Roper ZAP PK Xero Existence Log for 2009

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lithium batteries, 1C discharge curves, 95V charger, LiFePO4 batteries layout, batteries' balancers, PakTrakr for LiFePO4 batteries, auxiliary battery replaced, interlock bad, BattEq return for refund, antenna replaced, LiFePO4 batteries installed, bad LiFePO4 battery, batteries type comparison

January-May 2009

The Discover batteries continued to deteriorate. I can only drive within my 2-mile radius neighborhood. Only the most negative battery is still good.

1 June 2009

Have not heard from Joseph Gottlieb of Electra-City Motors in Escondido CA about a LiFePO4 battery set, so I contacted Richard Edmonston of RCEV Products in Pensacola FL about such a set.


Information about LiFePO4 batteries:

  • Should be charged early and often.
  • If not used for a long time, should be kept at a charge level of 40%-60%.
  • Should never be discharged below 2.2 volts.
  • The discharge curve is very flat, after which the drop in voltage is precipitous.
  • Can discharge at 7C continuously and 20C instantaneously.
  • Age faster at high temperatures.
  • Should not be frozen (below -40°C/-40°F).
  • Packs with large numbers of cells need to have a cells SOC balancer.
  • Time durability: >10 years
  • Cycle durability: 2000 cycles
  • Energy/weight: 90-110 Wh/kg; Energy/size: 220 Wh/L; Power/weight: >3000 W/kg

See for more information.

1C discharge curves for LiFePO4 battery for different temperatures:

5 June 2009

I ordered 26 LiFePO4 100-AH batteries from RCEV Products:

Battery specifications
Shandong Hipower Products

Has about 95% of energy after 1000 cycles of charging.

and a 95V charger:

Dimension are mm (100 mm = 3.937 in). The current into the charger is 10 amps.

There is a noisy fan in the back and cooling fins on the front and sides.

Note the balance indicator lights on the top:

The balancer only works when charging. They illuminate when the cells reach 3.65 volts.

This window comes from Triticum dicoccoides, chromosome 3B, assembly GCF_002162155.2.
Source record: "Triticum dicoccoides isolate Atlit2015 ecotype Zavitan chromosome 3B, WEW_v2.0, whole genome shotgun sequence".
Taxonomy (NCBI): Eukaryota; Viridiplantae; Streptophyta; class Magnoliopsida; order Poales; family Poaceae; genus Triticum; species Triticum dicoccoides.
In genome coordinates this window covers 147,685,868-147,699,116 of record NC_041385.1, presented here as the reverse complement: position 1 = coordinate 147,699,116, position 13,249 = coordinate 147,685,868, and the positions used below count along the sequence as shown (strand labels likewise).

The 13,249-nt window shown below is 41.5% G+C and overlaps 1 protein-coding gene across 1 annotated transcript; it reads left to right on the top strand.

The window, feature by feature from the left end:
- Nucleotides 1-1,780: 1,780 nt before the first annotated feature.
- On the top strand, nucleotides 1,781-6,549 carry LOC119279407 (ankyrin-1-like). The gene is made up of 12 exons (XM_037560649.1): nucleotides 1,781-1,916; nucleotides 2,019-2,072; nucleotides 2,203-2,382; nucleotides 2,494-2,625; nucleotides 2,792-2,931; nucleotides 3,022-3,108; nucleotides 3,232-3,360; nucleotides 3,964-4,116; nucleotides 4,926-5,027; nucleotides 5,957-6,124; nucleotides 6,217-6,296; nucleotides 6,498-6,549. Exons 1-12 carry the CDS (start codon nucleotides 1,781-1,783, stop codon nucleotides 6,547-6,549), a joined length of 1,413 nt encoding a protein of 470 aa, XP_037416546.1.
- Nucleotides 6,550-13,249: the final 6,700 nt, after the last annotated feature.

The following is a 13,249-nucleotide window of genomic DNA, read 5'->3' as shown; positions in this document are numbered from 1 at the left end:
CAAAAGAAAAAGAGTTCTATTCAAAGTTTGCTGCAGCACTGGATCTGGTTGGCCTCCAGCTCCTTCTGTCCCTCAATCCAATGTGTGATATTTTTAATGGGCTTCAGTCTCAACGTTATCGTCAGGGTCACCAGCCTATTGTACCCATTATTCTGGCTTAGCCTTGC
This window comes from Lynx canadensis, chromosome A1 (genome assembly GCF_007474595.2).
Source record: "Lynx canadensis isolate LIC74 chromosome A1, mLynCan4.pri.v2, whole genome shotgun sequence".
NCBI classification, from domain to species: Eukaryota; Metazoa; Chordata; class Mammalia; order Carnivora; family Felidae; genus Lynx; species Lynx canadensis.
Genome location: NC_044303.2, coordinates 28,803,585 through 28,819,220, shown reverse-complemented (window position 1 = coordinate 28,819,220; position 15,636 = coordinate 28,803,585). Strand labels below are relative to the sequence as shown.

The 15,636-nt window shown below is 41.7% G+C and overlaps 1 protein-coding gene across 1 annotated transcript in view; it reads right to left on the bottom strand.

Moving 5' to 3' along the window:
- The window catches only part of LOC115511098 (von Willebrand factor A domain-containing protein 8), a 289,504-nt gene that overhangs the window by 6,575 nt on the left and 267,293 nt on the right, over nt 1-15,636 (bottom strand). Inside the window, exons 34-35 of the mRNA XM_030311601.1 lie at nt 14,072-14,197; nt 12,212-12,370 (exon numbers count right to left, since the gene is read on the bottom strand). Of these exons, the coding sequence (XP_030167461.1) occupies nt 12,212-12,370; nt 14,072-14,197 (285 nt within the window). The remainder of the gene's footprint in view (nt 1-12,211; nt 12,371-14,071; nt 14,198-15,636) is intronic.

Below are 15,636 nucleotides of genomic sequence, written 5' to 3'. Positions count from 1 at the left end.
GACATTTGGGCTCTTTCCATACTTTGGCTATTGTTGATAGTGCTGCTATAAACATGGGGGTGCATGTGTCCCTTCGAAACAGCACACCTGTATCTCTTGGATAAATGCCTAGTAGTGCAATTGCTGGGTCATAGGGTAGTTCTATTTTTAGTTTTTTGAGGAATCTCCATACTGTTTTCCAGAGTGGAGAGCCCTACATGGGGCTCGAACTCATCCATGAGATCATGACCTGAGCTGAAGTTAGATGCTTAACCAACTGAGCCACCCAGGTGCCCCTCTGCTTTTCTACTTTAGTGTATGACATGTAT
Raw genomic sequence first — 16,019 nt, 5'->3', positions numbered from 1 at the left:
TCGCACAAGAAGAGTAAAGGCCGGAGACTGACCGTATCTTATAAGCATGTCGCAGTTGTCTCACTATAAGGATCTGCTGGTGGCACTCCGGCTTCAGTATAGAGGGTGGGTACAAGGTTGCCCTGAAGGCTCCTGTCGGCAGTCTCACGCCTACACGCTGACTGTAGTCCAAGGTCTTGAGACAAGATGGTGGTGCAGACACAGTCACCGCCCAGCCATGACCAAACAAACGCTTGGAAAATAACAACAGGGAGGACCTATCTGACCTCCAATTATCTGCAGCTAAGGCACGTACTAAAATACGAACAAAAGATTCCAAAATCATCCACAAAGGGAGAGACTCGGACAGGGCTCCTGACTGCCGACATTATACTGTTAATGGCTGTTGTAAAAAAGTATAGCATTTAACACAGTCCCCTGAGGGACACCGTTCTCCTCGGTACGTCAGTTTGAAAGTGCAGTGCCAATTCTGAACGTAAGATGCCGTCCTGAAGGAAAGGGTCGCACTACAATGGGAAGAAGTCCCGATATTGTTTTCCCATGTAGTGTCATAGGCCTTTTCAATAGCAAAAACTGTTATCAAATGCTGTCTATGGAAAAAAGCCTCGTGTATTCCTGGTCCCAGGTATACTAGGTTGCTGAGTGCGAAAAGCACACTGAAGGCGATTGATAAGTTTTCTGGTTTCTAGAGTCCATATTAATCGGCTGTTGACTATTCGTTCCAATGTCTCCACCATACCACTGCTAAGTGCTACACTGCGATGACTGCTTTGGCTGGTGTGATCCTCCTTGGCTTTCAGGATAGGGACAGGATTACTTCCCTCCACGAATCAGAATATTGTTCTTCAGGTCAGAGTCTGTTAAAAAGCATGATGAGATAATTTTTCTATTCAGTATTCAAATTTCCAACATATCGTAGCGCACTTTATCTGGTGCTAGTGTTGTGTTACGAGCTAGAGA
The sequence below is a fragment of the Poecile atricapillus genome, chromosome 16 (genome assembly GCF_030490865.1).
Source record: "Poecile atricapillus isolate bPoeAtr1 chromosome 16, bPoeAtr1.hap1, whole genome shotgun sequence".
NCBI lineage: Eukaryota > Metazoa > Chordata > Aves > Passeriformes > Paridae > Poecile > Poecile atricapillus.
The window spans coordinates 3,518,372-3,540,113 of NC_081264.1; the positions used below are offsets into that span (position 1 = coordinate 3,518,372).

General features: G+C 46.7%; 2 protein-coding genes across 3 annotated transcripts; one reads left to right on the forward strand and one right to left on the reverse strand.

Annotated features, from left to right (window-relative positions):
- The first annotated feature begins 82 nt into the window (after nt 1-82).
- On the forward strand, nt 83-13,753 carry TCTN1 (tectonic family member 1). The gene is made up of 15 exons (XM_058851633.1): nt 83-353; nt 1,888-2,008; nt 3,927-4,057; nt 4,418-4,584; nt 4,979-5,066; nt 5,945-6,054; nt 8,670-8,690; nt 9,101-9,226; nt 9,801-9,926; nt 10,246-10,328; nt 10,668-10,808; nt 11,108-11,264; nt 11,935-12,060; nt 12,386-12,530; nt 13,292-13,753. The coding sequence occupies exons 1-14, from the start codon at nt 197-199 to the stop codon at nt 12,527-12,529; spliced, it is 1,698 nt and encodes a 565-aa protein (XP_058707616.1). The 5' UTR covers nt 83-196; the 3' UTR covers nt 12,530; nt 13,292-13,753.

The batteries charge up to 3.65 volts/cell and float down to 3.35 volts/cell; so the 26 batteries will vary from 94.9 volts immediately after charging, floating down to 87.1 volts in a few minutes. They must not be allowed to go below 2.2 volts/cell (57.2 volts for the 26 batteries)! RCEV Products recommends not going below 2.75 volts/cell (71.5 volts for the pack); see the discharge curves above for the reason why.

At float voltage of 87.1 volts the 100AH batteries carry an energy of about 8.71 kWh for a 1-hour discharge. At a cutoff of 71.5 volts the batteries contain about 70% of the energy initially in the battery. At 3 miles/kWh, I should be able to drive about 18 miles per charge.


Here is how I laid out the batteries and charger:


Actually, the charger is turned the other way with the cords to the front and the on-off switch and indicator lights to the back.


The 22 short bus connectors between the 26 batteries are shown below; the other 3 connectors are wires. There are two current-measuring buses at the connection between batteries 4 & 5, one for the PakTrakr and one for a large top-of-the-dash display. The 300-amps fuse is between batteries 2 & 3.


I had to take the cord that goes from the most negative battery to the controller out of the grommet that held it in front of the batteries in order to have enough length to connect to the battery.


Some metal of the shelf for the old charger had to be cut in order for the new charger to fit; it is a tight fit. The old five plastic battery trays were discarded and a piece of sheet metal, sprayed with black Rust Oleum, was cut to fit in the bottom of the large battery box to support the batteries. A piece of aluminum was placed in front and below and another piece on the outside of the charger to protect it from road water splashes.


Here are pictures showing the 26 wires that connect the batteries' balancer in the charger box to the positive terminals of each battery:

This also shows the buses between the batteries and shows the charging cables.


The DC-DC converter and the Curtis controller can handle 100 volts input.


PakTrakr makes a LiFePO4 device for 8 batteries. Since I already have the small Paktrakr display, I need only 4 remotes. I hope that Woodward will make a version of his large PakTrakr display to display voltages for LiFePO4 batteries. So the positive poles of the 26 batteries will have two extra wires on them, one for the balancer and one colored one for the Paktrakr. Each Paktrakr also has a black wire that connects to the negative pole of the most negative battery for each remote, which is connected first.


These batteries are supposed to endure 2000 charge cycles. If I drive Sun Roper every day that would be about 5.5 years. I expect them to last ten years.

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6 June 2009

The 12-volts auxiliary battery has been dying for some time, so I replaced it with the Extreme Magma Power Sports (Deka) AGM battery from Advance Auto. It was about 1/2" too wide to fit in the battery holder, so I had to remove the metal side bar of the battery holder. The battery came with screws that worked just right to attach the leads.

8 June 2009

The interlock to prevent driving off when plugged in is not working. I ruined a cord plug by driving off with it in plugged in.